Reason and Authority in the Eighteenth Century

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Cambridge University Press, Mar 28, 2013 - Philosophy - 360 pages
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Originally published in 1964, this book examines the influence of reason and authority upon English thought in the eighteenth century. The text relates these two concepts to movements in religious and political thought, beginning with Locke's views on faith and reason before going through various areas and finishing with the beginnings of Romanticism. The age of the Enlightenment is seen as constituted, on the one hand, by an attempt to relate all significant intellectual movements to reason and, on the other, an attempt to devise proper restraints on the authority of reason. This book will be of value to anyone with an interest in philosophy, social and political thought, and eighteenth-century English history.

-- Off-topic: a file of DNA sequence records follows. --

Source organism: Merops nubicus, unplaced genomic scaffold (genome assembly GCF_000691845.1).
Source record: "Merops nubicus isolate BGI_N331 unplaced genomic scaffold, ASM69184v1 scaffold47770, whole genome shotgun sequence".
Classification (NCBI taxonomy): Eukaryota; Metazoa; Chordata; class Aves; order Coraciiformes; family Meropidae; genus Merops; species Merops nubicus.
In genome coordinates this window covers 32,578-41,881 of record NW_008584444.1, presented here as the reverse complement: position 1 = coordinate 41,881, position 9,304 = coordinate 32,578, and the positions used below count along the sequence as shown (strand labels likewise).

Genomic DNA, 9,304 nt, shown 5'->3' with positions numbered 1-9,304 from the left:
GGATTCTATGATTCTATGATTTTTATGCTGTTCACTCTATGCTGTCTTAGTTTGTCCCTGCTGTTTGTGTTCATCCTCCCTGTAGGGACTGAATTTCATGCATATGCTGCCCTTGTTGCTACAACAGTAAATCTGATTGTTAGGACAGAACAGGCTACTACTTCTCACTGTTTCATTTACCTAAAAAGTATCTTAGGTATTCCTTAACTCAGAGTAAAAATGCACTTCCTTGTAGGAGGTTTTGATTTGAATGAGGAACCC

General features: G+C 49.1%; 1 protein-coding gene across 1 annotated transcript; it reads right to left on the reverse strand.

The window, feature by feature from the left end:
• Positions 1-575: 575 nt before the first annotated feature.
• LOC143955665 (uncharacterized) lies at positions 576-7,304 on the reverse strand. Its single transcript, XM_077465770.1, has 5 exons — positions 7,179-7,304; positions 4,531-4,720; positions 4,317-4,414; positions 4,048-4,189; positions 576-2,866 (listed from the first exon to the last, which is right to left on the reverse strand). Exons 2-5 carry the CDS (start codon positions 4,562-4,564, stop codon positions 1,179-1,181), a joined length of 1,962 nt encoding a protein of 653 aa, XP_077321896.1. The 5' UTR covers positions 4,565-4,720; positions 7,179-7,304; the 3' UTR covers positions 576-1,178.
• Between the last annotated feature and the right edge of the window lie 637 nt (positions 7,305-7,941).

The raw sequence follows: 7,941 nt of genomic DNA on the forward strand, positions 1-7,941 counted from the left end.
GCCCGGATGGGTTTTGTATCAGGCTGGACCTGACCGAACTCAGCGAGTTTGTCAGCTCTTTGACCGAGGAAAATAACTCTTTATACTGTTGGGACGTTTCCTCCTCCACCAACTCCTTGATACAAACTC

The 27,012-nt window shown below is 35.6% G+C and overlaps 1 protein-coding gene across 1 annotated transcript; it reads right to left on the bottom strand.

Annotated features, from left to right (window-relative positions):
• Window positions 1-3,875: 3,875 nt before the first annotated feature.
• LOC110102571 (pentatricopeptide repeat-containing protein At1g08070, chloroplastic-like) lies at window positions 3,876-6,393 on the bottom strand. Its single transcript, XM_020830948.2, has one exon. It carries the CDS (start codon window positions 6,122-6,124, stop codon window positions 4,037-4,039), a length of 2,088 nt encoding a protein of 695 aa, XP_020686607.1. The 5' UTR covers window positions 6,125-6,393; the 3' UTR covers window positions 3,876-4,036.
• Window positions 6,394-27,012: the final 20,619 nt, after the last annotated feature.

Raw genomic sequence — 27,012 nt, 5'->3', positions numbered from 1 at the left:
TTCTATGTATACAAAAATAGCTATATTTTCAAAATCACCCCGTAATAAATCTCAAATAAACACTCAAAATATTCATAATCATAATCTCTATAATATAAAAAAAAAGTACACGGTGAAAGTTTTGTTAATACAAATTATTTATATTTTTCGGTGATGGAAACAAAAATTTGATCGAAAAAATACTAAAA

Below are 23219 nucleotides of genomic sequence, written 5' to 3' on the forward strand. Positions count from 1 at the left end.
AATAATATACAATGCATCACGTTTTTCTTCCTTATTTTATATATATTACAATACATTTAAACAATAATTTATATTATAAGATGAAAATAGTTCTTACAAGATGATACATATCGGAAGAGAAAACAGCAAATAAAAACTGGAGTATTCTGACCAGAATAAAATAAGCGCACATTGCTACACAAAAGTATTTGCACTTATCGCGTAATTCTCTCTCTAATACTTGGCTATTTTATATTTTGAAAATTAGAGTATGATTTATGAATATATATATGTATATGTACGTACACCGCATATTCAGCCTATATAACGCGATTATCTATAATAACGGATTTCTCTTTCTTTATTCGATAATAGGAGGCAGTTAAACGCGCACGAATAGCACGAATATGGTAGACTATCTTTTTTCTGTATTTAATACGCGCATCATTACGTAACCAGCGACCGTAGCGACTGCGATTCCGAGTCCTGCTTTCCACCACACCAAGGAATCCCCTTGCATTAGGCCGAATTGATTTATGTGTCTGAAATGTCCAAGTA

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Contents

THE AUTHORITY OF REASON CONFIRMED
28
THE AUTHORITY OF REASON INDEPENDENT
62
THE RETORT TO REASONLAW BERKELEY
93
SCEPTICISM AND ITS CHALLENGE
125
THE AUTHORITY OF A REVITALISED FAITH
155
THE AUTHORITY OF THE STATE AND
181
THE APPEAL TO THE AUTHORITY OF SCIENCE
216
THE AUTHORITY OF TRADITION AND
250
CONCLUSION
276
Bibliography
285
Notes
298
Index
334
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